Its worth visiting at diff times of day, our road is dead on a Sunday morning, busy at rush hours, quietish during day. Our Victorian house has secondary glazing as we still have original sash windows, plus we have a 15ft driveway then a pavement.

We have 3 children under 6, & actually living near a road has made them super road aware, the older 2 never step off the drive without us....its really not dangerous like people make it out to be, so long as you drum road safety into your kids.

It was our compromise....we have a gorgeous (in my opinion!) Detached Victorian property with driveway parking & a good garden (in which traffic noise is heard but totally bearable). Same house one street back would be out of our price range.....all depends on what your compromise is. we've lived here for 8 yes now & have never considered traffic noise an issue (& both me & husband grew up in rural villages).

Jabiru Mon 08-Apr-13 16:41:37

We lived on a road exactly as you describe. It was fine. I actually never gave it a second thought when we bought it, but the person who bought it from us was slightly worried (though it didn't put them off).

You do get used to the noise and filter it out.

I still miss my house!

littlecrystal Mon 08-Apr-13 22:24:42

Bumping your thread as considering buying a house on a busy-ish road myself (because that is the only available house in the area). The house has been on the market for 8 months and I don't know any other reason, than road, why it has not been snapped yet. Having said that, I am leaning towards buying it - for the right price. I would make sure that I am paying less than other similar houses in a quiet location. So that when it comes to selling, you can at least attract with the price.

myron Mon 08-Apr-13 23:47:37

Always view during a weekday morning in addition to the weekend if the property fronts or backs a main road. We pulled out of a purchase after paying for a full building survey i.e incurred costs after a midweek morning viewing. The noise from the A road backing the 1.5 acre garden was horrendous even standing from the furthest bit of the land from the road despite the tasteful water feature - it was OK during our initial weekend viewings due to far less traffic. We decided that we couldn't live with the noise and that it would always ruin the otherwise fabulous grounds.

echt Tue 09-Apr-13 06:45:41

Where is the main living room? When I lived in the UK in a box-ticking area but on a main road, the living room was at the back, with secondary glazing in the front bedroom windows. Never felt a sense of noise. Front garden was tiny, but back garden about 80 feet long, so a real sense of separation. It helped that we backed on to a railway, so weren't overlooked.

This sounds like hell, I know, but we loved it. Cat and child fine with this.

I've just had a memory of being woken up by the quiet, and going to the window to see two foxes playing in the main road, biting each others' arses and having a larf.

Good advice about a weekday viewing.

SoYo Tue 09-Apr-13 06:54:04

Have you visited it at different times of day? Try visiting at times you're most likely to be in the garden, then most likely front of house etc.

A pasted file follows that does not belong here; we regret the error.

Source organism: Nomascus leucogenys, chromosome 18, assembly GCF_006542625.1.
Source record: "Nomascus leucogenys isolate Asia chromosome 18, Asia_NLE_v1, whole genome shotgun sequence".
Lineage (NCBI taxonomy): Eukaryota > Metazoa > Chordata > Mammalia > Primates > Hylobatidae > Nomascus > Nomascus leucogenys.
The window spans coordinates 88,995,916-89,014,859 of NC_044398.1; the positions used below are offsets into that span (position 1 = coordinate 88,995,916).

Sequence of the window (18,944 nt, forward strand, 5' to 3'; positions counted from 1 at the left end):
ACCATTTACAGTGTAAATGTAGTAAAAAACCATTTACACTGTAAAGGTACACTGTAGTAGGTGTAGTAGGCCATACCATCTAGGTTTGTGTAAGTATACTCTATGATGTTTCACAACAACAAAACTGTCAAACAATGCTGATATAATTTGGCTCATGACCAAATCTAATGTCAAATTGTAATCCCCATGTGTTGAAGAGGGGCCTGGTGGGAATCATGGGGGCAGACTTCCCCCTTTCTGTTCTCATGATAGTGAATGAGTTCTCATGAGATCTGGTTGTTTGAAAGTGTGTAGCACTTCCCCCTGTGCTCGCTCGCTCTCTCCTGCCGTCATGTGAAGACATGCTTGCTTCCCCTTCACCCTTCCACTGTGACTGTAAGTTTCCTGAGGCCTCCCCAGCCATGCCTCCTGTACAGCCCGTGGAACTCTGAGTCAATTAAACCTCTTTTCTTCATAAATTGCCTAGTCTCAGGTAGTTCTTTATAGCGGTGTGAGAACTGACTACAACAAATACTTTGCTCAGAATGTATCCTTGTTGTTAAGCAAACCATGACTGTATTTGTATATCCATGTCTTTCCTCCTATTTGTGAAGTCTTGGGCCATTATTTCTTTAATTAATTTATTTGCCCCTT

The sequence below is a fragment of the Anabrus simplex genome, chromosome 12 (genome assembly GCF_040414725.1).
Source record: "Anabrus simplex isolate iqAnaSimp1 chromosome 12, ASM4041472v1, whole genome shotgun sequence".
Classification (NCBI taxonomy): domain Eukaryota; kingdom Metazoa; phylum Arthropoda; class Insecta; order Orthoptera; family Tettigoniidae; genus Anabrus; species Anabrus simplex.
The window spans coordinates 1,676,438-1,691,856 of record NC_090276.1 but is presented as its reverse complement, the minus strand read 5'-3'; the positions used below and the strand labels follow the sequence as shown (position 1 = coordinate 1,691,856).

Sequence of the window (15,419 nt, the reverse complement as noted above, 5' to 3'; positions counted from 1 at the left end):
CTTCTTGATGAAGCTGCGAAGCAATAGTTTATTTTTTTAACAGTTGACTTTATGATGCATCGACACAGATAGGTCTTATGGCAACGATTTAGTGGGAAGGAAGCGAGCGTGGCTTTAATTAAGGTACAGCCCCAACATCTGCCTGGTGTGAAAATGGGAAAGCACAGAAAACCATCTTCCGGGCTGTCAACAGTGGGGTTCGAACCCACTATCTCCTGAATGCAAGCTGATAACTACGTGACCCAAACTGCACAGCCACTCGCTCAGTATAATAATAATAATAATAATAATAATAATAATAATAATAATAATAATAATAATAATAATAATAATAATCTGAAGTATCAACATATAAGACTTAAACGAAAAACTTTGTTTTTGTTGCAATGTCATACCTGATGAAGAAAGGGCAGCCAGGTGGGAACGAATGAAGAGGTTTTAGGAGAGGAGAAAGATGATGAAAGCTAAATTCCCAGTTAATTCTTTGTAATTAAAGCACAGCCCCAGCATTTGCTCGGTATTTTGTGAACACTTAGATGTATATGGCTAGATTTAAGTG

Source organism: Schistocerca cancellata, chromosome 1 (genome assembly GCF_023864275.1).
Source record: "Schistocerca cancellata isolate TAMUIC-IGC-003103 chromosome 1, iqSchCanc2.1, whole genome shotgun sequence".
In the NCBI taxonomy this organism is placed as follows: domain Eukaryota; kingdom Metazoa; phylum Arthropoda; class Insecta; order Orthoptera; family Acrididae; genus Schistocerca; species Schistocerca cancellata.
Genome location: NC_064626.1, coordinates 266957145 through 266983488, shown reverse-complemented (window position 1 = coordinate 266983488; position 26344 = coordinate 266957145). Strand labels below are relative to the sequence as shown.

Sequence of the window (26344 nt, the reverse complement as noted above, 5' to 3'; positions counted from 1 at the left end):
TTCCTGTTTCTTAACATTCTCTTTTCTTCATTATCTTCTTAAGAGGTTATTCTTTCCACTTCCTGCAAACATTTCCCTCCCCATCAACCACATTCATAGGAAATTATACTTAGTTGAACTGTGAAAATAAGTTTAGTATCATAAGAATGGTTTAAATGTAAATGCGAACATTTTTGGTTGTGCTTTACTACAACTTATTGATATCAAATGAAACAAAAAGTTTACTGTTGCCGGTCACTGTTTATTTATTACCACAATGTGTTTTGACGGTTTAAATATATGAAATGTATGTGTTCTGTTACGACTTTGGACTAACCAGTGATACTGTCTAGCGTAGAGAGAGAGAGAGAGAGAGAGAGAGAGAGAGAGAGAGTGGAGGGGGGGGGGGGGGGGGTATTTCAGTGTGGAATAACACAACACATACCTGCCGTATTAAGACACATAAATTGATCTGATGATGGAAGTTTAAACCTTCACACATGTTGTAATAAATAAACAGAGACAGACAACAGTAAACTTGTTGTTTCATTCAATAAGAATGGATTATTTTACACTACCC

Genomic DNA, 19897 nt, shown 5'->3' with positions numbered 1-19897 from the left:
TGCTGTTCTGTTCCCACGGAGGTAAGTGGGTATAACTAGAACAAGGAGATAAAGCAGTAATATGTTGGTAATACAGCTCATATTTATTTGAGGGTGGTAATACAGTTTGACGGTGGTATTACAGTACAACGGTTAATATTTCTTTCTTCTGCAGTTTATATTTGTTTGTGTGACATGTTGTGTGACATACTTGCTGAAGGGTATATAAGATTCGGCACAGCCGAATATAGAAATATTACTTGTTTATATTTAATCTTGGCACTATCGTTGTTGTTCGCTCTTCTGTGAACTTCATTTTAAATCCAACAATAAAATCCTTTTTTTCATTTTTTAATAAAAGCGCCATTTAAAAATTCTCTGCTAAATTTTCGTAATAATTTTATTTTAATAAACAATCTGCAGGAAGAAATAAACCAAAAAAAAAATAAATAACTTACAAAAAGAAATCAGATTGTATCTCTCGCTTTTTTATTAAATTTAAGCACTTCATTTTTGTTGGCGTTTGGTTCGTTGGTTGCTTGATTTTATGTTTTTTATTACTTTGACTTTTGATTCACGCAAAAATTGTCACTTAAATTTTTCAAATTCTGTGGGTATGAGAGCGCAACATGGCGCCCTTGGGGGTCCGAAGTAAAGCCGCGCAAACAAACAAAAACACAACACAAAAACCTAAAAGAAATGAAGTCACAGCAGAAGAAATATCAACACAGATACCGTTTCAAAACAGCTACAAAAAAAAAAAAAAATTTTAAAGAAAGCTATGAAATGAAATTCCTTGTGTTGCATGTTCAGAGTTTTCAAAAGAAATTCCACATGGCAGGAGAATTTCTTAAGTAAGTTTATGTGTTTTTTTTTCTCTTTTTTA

soonbesailing Tue 09-Apr-13 11:10:52

Minimalistmommi- can I ask who supplied your secondary glazing please.

We recently moved to a village house on a corner of the main village road, I didn't really realise that all of the bedrooms face the road until too late! (duh)
It's not too bad as village is quiet, but very different from what we had before. I think we will soon get used to it but hope secondary glazing is the answer as we have lovely old sash windows.

MinimalistMommi Tue 09-Apr-13 11:26:37

soon I also was pretty silly about it, I actually didn't think about the fact I was moving onto a street in town rather than a residential street out of town (duh) until the night I sat down on our first evening there hmm
I don't know how long it's been since you moved, but you will get accustomed to it. Our street isn't particular busy and in fact when I mentioned it to people they asked what I was talking about as they didn't feel it was busy at all. To me, there were still cars passing by my house though grin

So, onto the secondary glazing, I did a load of research (and hassled Piglet John on here loads too) to make sure I chose the right company and got several quotes through. We ended up going with this quote and their quote was very reasonable even with specialist glass!!! I can pm you what we paid if you want, don't feel comfortable putting it on here for some reason hmm that is probably silly hmm We're also paying for the ones that tilt right back so you can clean them easily. They're being fitted in about a weeks time.

MinimalistMommi Tue 09-Apr-13 11:28:07

soon I was told to also DEFINITELY choose secondary glazing for noise reduction over double or even triple glazing, and that was just coming from people that only sell secondary glazing IYKWIM so it was genuine.

MinimalistMommi Tue 09-Apr-13 11:29:04

A link would be good wouldn't it? blush

soonbesailing Tue 09-Apr-13 11:50:05

Thank you for the link.

We are going to have the old windows refurbished (so they actually open/close) and draught proofed, but I think we will still need secondary glazing to cut down noise.